Importance of medical coverage in travel insurance policies


It’s not the most exciting part of a vacation, but travel insurance is essential for any trip.

A comprehensive policy provides a valuable financial safety net against a number of potential disasters, such as unscheduled cancellations near a getaway, baggage lost while you are away.

A crucial part of any policy will also be the medical coverage it offers, so you won’t be left with jaw-dropping medical bills overseas.

Here, we break down how to find the best medical coverage for you when purchasing travel insurance, as well as what to think about when comparing your options.

Why do i need travel insurance with medical coverage?

Emergency medical care while you are abroad can be extremely expensive. the Association of British Insurers gives the example of a travel bill in 2020 for a month of private medical care in Spain after a fall and emergency medical repatriation to the UK for £ 124,000.

In his advice on travel insurance abroad, the Foreign, Commonwealth and Development Office (FCDO) gives a potential cost of £ 100,000 for a stomach bug or infection treated at a hospital in the US with return flights.

So, to avoid ending up with costs like these, it is important to have good medical coverage when purchasing a policy.

Medical coverage – the basics

If you have a medical emergency abroad, the last thing you want to worry about is how you’ll pay for the treatment. To ensure that you are properly protected, the consumer group Which? recommends looking for policies with a minimum of £ 2million medical coverage for travel in Europe and £ 5million worldwide.

When you purchase a global policy, you will usually have two options: those that cover travel to the United States, Canada, and the Caribbean, and those that exclude travel to destinations such as the United States, Canada, and the Caribbean. Exclusions may vary by insurer, so always check that the destination you are traveling to is in fact covered by your policy.

Medical treatments in the United States and some other destinations can be extremely high, so a policy that includes travel to these locations will generally cost more to reflect this risk.

You should look for a policy that covers:

  • The cost of emergency medical care while you are away. Also check whether your policy covers treatment in public and private hospitals.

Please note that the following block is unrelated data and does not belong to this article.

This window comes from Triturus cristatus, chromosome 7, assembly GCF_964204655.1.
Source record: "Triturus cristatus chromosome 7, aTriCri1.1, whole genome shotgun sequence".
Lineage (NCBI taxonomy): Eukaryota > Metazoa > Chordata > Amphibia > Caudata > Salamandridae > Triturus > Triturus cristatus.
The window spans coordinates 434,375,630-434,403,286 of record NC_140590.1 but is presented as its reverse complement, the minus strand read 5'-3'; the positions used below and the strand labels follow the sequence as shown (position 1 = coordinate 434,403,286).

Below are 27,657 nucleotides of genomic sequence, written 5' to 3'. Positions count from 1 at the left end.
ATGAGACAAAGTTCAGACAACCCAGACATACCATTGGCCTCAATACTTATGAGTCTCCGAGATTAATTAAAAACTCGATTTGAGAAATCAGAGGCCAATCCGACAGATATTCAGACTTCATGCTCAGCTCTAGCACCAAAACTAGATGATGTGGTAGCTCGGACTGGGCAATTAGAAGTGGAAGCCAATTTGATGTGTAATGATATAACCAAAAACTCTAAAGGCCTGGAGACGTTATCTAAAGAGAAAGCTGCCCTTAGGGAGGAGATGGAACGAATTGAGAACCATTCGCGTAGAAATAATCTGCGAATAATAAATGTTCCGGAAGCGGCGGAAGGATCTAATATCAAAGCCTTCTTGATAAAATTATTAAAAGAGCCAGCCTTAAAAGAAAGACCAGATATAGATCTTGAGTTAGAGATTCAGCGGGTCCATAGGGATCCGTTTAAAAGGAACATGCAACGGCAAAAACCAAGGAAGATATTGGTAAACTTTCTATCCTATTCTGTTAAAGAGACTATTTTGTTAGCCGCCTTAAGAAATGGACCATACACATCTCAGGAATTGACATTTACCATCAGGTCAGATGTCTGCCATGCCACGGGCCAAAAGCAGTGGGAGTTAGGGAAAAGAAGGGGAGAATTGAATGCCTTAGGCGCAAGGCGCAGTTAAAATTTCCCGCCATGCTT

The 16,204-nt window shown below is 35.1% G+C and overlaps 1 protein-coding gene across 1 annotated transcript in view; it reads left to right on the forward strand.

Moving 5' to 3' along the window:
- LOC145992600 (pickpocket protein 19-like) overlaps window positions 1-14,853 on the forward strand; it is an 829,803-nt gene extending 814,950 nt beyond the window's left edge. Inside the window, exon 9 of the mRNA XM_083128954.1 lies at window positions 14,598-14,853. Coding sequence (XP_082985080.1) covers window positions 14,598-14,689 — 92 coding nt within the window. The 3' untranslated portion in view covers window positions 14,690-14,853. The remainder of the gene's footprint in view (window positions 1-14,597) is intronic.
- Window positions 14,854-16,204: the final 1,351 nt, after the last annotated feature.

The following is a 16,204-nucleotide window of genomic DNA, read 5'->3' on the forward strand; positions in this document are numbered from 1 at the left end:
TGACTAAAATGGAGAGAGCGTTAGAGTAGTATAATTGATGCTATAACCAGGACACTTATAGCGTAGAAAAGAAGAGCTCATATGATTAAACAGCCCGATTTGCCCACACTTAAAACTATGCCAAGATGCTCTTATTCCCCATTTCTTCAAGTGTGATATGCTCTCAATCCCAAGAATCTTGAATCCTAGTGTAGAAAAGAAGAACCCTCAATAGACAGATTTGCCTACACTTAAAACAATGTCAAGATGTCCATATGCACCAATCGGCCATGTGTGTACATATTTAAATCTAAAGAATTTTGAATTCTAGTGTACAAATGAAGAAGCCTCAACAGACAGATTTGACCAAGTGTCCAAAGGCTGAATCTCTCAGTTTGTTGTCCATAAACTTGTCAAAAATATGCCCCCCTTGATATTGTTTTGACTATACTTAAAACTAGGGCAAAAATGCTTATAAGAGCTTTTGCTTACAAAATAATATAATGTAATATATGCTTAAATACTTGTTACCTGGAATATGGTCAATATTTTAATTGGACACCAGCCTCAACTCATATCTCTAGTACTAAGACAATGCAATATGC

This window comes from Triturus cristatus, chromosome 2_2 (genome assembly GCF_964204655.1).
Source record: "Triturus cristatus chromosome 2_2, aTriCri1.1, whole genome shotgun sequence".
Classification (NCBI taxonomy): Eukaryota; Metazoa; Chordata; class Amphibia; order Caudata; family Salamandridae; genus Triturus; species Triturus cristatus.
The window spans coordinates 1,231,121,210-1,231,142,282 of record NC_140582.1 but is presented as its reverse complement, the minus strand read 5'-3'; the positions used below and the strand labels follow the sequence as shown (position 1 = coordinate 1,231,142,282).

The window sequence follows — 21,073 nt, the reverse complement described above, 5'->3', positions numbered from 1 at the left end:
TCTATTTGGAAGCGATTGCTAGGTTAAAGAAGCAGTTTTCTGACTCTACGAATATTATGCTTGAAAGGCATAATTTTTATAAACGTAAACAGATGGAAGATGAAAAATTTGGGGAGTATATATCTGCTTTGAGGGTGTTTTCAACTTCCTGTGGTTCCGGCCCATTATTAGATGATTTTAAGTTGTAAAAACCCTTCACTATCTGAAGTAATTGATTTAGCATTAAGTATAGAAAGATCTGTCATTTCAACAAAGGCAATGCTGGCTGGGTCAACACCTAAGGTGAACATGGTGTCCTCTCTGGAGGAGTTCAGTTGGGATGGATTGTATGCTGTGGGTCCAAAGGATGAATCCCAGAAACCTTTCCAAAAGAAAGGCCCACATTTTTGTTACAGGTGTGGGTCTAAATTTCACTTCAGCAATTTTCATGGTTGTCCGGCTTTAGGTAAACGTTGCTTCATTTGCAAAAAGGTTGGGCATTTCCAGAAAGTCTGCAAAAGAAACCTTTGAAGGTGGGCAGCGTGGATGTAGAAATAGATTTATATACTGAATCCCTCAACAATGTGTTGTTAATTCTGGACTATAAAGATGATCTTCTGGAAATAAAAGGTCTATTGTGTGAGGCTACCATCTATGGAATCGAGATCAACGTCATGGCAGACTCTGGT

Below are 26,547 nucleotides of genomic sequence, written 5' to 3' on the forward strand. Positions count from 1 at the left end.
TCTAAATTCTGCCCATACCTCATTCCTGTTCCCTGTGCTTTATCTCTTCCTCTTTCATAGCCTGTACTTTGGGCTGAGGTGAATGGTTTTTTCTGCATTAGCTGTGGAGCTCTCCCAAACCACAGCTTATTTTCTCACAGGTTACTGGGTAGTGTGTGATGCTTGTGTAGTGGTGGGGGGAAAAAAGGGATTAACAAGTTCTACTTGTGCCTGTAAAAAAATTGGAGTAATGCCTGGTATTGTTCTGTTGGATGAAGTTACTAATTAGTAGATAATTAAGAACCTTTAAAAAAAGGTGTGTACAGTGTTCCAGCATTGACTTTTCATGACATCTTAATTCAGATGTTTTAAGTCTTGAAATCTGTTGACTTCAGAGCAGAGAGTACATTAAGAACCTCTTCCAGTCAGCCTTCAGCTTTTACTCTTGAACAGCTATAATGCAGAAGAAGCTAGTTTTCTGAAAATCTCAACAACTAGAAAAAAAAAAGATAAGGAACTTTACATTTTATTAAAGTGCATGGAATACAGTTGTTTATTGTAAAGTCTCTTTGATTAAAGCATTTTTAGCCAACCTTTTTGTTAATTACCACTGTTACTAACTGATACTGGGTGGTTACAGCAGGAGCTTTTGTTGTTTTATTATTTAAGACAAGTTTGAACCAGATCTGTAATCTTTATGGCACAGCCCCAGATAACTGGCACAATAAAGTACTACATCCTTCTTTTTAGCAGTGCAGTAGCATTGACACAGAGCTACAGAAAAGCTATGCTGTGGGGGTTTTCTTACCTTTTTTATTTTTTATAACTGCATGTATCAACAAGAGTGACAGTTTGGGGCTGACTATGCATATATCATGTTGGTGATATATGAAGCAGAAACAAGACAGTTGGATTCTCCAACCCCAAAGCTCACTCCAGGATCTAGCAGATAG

• Emergency repatriation – if you have to return to the UK for medical reasons.

You can also seek coverage for temporary emergency dental treatment, the cost of returning home if medical treatment causes you to miss your original flight, repatriation in the event of death abroad, and reasonable expenses for a family member or friend to travel while you are being treated.

Plus, make sure your insurer has a 24-hour emergency hotline.

Should I inform my insurer of pre-existing medical conditions?

When you purchase a new travel insurance policy, you will need to answer medical screening questions. Make sure you answer these questions honestly, as a claim may be refused if you find that you have not disclosed medical details.

If your state of health changes before you travel, you must also inform your insurer.

What is considered a pre-existing medical condition varies from insurer to insurer, so always answer questions fully.

As an example, provider Staysure says “a pre-existing medical condition is a condition for which you have had symptoms, surgery, investigations, or medical appointments within the past two years.”

Another insurer, LV =, talks about pre-existing medical conditions in the last five years of your life, such as:

  • cardiac problem
  • respiratory disorder such as asthma
  • circulatory condition (such as a stroke or high blood pressure)
  • gastrointestinal or digestive problem
  • condition of bones or joints
  • any form of cancer.

It also refers to any medical investigations, tests, treatments, surgeries or medications prescribed for conditions or symptoms related to a diagnosed condition.

With some travel insurance companies, Covid-19 can also be considered a pre-existing condition, so always check.